My muse, it’s this sub-conscious, conscious, ethereal, whatever you wanna call it. It’s really indescribable; it’s something that’s so abstract, I can’t serve it justice by trying to describe it. I call it ‘my little voice,’ and you might find it interesting to know that I wrote it into Gang War. It’s what I call “The Guardians of the Talents of Man.” I’d probably say it’s the compilation of your emotions, your red flags in life, your intuition.

What struck me about Gang War was that it’s not apocalyptic, but it is futuristic, and yet, it isn’t; it feels quite contemporary. What were your feelings about society as a whole at that age? Were you hopeful? Were you nihilistic?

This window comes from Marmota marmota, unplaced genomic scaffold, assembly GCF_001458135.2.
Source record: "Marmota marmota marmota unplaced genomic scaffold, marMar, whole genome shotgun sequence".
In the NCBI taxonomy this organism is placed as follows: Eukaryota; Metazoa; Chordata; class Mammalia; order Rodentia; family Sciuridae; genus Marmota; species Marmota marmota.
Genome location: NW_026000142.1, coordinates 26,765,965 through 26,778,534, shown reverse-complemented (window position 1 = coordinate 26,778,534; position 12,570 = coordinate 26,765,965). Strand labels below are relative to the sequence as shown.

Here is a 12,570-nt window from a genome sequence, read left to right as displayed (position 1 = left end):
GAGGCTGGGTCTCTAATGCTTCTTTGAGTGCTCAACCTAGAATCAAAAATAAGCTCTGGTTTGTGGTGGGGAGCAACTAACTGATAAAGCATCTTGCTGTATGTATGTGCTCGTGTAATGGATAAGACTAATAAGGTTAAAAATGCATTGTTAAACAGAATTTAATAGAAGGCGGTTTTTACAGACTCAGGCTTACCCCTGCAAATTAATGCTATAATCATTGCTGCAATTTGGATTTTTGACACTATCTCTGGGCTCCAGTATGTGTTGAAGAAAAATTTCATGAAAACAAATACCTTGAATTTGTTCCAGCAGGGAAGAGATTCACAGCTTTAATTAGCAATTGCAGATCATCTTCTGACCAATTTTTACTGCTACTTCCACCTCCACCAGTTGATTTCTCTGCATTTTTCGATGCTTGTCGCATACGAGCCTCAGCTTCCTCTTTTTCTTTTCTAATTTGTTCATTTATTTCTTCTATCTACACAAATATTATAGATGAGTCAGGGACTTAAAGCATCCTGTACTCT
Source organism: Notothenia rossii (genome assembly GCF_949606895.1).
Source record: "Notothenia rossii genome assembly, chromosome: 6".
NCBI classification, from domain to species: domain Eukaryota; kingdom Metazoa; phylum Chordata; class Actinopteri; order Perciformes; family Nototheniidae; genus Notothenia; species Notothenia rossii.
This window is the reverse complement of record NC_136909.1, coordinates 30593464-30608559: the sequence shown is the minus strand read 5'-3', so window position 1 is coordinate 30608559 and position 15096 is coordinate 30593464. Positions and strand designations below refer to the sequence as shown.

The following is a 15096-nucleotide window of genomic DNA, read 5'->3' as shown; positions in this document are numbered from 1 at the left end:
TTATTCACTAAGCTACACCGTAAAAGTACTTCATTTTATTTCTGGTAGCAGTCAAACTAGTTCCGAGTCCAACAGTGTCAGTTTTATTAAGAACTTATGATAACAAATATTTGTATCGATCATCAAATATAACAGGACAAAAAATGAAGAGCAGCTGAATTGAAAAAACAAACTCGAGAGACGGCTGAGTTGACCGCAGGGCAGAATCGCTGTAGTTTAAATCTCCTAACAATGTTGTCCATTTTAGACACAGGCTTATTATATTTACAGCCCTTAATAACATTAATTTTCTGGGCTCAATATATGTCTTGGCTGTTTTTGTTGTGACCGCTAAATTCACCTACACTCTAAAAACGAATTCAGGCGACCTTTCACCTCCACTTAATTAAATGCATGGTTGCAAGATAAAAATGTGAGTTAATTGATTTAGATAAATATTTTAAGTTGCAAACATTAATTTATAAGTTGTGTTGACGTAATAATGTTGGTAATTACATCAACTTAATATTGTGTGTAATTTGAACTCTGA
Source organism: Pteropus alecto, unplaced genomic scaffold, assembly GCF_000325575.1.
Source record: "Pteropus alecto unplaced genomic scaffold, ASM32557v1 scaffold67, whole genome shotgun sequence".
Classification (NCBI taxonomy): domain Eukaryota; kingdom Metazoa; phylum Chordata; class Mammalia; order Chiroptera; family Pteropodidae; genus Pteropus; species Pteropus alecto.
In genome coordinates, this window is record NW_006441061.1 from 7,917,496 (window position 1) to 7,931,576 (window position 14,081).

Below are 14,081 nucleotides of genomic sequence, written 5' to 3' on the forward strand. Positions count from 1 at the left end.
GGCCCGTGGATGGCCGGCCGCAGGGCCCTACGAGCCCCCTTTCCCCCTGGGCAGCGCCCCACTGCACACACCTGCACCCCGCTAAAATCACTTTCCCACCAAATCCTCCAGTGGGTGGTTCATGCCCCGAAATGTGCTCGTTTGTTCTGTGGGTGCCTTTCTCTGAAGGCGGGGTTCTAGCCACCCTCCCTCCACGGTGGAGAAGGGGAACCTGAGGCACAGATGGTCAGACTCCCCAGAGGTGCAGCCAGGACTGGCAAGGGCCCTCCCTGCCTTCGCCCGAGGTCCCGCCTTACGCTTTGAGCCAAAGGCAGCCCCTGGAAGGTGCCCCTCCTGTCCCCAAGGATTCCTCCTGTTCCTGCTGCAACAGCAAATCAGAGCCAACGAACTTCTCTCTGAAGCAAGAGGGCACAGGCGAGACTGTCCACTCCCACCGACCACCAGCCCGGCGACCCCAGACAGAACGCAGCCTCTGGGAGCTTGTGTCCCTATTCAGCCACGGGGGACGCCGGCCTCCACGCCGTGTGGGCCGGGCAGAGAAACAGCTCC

Back then, in 1982, there wasn’t much going on except for the death of the punk scene. Here in southern Florida, where I was living at the time, we had a pretty vibrant punk rock scene, but the people around there, the ritzy, the retirees, and the South Beachers, they were trying to put the kibosh on it. They were squelching anything that might remotely appear to be punk rock or underground. Clubs would come and go quicker than the lifespan of a fruit fly. It was really depressing, and I resented it to the hilt. I couldn’t understand why. I still don’t, truthfully. Why would they do that? Don’t get me wrong, had the things that people thought were going on at these places—drugs, violence, crime—were actually going on, there’d be a justifiable reason for the squelching. But there wasn’t. So I was really resentful of what was going on. Back then, the Miami-Dade police didn’t have the best reputation—and still don’t, come to think of it (laughs). They were really running roughshod on everybody on the street, and especially if you looked like you were part of that underground subculture. Being a musician, I knew a lot of people out there on the streets, and some of their stories were absolutely horrible. So I took it all in, and I thought, “These things that are happening, they’re important to know and to remember,” and as I was writing Gang War, it all fell into place. I put into the opera the dominance of the police state, the disappointments of life, the uncertainty of the future, and not being accepted by a society you have to live in and deal with on a daily basis. It was a stew of a bunch of negative things and twenty-something angst that went into Gang War.